First thoughts on Nintendo Labo

Team Talk: First thoughts on Nintendo Labo

Team Talk is where members of the Switch Watch crew gather together to give their opinions on various different things; reveals, reviews or analysis.

The Nintendo Labo was recently announced much to the surprise of literally everyone in the world. Nintendo’s “new way to play” hit social media by storm with it’s mix of cardboard folding and game integration seemingly working together by magic. Our contributors; Lachlan, Brian and myself decided to gather our initial thoughts on Nintendo’s new toy line.

Lachlan Bruce

Lachlan Bruce

I first saw the news about Nintendo Labo after I had just woken up. It was about 10 minutes after the trailer dropped, and upon watching it myself I felt a need to write a news article about it, my initial reaction being that of surprise and bewilderment. This was big, and needed to be talked about. Being a musician, seeing a working cardboard piano you construct yourself had me floored. Their smart use of the joy-cons, simplicity of the cardboard constructs and clever use of elastic bands seems genius, but I found myself asking if it would sell.

I know this isn’t a product I will buy, nor am I it’s core demographic. My curiosity though led me to ask friends of mine who have children what their kids thought of it. Apparently they had heard them talk about nothing but the Labo ever since they watched the trailer. The excitement they have for it is incredible, so their marketing seems to be working for those who the product was intended for. The real question I have now though is whether this will be a flash in the pan. Will these cardboard peripherals be left in a cupboard to gather dust next to the many Wiimote tennis racket and gun add ons, or will children continue to embrace it?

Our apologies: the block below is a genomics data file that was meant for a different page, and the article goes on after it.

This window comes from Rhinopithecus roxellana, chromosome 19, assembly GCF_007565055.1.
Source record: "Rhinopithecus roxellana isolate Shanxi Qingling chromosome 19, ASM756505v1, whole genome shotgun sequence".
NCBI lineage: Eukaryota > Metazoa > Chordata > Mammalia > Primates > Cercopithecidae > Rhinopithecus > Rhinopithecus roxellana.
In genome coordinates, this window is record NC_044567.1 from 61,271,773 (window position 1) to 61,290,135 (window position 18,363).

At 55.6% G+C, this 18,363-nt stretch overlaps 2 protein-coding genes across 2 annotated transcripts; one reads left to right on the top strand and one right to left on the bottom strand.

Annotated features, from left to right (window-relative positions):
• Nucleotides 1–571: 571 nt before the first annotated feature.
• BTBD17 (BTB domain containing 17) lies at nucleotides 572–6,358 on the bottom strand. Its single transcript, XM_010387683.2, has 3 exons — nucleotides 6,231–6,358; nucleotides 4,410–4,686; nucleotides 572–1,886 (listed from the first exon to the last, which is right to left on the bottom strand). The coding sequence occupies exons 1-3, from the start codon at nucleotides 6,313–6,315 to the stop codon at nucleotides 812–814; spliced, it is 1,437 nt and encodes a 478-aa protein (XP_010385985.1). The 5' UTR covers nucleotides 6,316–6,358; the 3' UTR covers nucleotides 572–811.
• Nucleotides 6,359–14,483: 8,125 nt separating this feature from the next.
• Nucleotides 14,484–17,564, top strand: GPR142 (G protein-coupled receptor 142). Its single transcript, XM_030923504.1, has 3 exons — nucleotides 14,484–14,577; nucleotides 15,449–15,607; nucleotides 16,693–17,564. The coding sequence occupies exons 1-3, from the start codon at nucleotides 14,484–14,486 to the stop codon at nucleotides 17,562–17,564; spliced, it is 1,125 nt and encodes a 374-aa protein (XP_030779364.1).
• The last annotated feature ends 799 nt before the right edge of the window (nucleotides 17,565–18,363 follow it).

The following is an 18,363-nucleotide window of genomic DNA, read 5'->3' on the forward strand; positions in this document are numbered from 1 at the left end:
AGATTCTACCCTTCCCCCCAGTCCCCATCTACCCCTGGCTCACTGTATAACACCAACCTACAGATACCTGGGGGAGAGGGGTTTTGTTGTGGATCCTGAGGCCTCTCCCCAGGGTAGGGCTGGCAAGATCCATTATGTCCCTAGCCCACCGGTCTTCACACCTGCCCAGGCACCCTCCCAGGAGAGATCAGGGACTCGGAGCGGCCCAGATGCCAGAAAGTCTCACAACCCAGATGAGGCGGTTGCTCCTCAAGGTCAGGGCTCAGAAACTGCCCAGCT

Nintendo Labo Piano

Jordan Humphries

Jordan Humphries

My first encounter with Labo was initial confusion. I woke up to news sites flooded with articles on Nintendo’s whacky new way to play. I didn’t read anything, but went straight to the trailer which was just unbelievable. Seriously, where did this come from? It’s so left field and so Nintendo. The trailer was almost hypnotic. Firstly, I never knew cardboard was so dexterous, second, IS THAT A REAL PIANO? By the end my mouth was ajar, slightly confused and almost applauding at the magic that surely must be powering it.

Right from the Switch’s introduction we knew that the Joy-Cons were something of a little box of tricks, although since release that hasn’t been fully explored by Nintendo. Until now. I’m guessing Nintendo had purposely held back the announcement and demonstration of Labo and the Joy-Cons true potential until they were in the all-clear in regards to the Switch’s success, not wanting to scare away the hardcore gamer thinking they were focusing on kids. That was a good move.